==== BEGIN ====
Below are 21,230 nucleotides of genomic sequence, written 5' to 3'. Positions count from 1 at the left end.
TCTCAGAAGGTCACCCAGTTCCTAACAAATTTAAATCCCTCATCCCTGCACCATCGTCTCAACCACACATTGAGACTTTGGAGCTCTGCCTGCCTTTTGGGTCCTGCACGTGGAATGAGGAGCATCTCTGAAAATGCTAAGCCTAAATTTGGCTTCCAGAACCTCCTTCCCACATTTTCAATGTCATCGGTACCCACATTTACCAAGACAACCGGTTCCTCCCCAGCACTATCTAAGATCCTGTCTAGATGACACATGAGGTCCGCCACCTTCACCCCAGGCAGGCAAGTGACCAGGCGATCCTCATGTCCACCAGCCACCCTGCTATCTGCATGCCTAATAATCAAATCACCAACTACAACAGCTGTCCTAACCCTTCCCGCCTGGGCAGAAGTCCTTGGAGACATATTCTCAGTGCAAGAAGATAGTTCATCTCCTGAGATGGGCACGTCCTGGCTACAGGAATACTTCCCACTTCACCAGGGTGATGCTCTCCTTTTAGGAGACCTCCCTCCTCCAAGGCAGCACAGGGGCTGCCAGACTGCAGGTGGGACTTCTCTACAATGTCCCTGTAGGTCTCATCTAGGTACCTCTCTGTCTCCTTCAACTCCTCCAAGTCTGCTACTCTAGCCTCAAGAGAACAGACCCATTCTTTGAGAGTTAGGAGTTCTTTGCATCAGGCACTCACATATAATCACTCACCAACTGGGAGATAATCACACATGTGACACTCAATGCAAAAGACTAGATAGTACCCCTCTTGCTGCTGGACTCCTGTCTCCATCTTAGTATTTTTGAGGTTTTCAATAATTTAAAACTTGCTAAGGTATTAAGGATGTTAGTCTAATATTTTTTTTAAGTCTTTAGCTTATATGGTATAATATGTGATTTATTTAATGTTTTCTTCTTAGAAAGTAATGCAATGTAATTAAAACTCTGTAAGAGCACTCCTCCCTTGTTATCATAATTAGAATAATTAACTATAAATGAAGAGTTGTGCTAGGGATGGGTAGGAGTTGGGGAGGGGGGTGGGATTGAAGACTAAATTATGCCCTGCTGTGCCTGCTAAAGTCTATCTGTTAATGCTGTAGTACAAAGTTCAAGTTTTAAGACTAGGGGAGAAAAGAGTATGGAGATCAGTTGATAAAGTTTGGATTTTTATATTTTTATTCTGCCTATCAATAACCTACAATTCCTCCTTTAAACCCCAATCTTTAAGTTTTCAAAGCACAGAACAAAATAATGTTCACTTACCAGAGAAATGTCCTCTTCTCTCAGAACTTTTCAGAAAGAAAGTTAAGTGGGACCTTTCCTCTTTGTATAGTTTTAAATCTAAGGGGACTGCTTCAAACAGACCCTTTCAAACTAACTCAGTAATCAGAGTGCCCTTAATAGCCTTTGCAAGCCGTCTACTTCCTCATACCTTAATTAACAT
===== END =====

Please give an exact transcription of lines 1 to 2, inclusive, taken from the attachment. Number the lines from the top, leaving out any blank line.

Below are 21,230 nucleotides of genomic sequence, written 5' to 3'. Positions count from 1 at the left end.
TCTCAGAAGGTCACCCAGTTCCTAACAAATTTAAATCCCTCATCCCTGCACCATCGTCTCAACCACACATTGAGACTTTGGAGCTCTGCCTGCCTTTTGGGTCCTGCACGTGGAATGAGGAGCATCTCTGAAAATGCTAAGCCTAAATTTGGCTTCCAGAACCTCCTTCCCACATTTTCAATGTCATCGGTACCCACATTTACCAAGACAACCGGTTCCTCCCCAGCACTATCTAAGATCCTGTCTAGATGACACATGAGGTCCGCCACCTTCACCCCAGGCAGGCAAGTGACCAGGCGATCCTCATGTCCACCAGCCACCCTGCTATCTGCATGCCTAATAATCAAATCACCAACTACAACAGCTGTCCTAACCCTTCCCGCCTGGGCAGAAGTCCTTGGAGACATATTCTCAGTGCAAGAAGATAGTTCATCTCCTGAGATGGGCACGTCCTGGCTACAGGAATACTTCCCACTTCACCAGGGTGATGCTCTCCTTTTAGGAGACCTCCCTCCTCCAAGGCAGCACAGGGGCTGCCAGACTGCAGGTGGGACTTCTCTACAATGTCCCTGTAGGTCTCATCTAGGTACCTCTCTGTCTCCTTCAACTCCTCCAAGTCTGCTACTCTAGCCTCAAGAGAACAGACCCATTCTTTGAGAGTTAGGAGTTCTTTGCATCAGGCACTCACATATAATCACTCACCAACTGGGAGATAATCACACATGTGACACTCAATGCAAAAGACTAGATAGTACCCCTCTTGCTGCTGGACTCCTGTCTCCATCTTAGTATTTTTGAGGTTTTCAATAATTTAAAACTTGCTAAGGTATTAAGGATGTTAGTCTAATATTTTTTTTAAGTCTTTAGCTTATATGGTATAATATGTGATTTATTTAATGTTTTCTTCTTAGAAAGTAATGCAATGTAATTAAAACTCTGTAAGAGCACTCCTCCCTTGTTATCATAATTAGAATAATTAACTATAAATGAAGAGTTGTGCTAGGGATGGGTAGGAGTTGGGGAGGGGGGTGGGATTGAAGACTAAATTATGCCCTGCTGTGCCTGCTAAAGTCTATCTGTTAATGCTGTAGTACAAAGTTCAAGTTTTAAGACTAGGGGAGAAAAGAGTATGGAGATCAGTTGATAAAGTTTGGATTTTTATATTTTTATTCTGCCTATCAATAACCTACAATTCCTCCTTTAAACCCCAATCTTTAAGTTTTCAAAGCACAGAACAAAATAATGTTCACTTACCAGAGAAATGTCCTCTTCTCTCAGAACTTTTCAGAAAGAAAGTTAAGTGGGACCTTTCCTCTTTGTATAGTTTTAAATCTAAGGGGACTGCTTCAAACAGACCCTTTCAAACTAACTCAGTAATCAGAGTGCCCTTAATAGCCTTTGCAAGCCGTCTACTTCCTCATACCTTAATTAACAT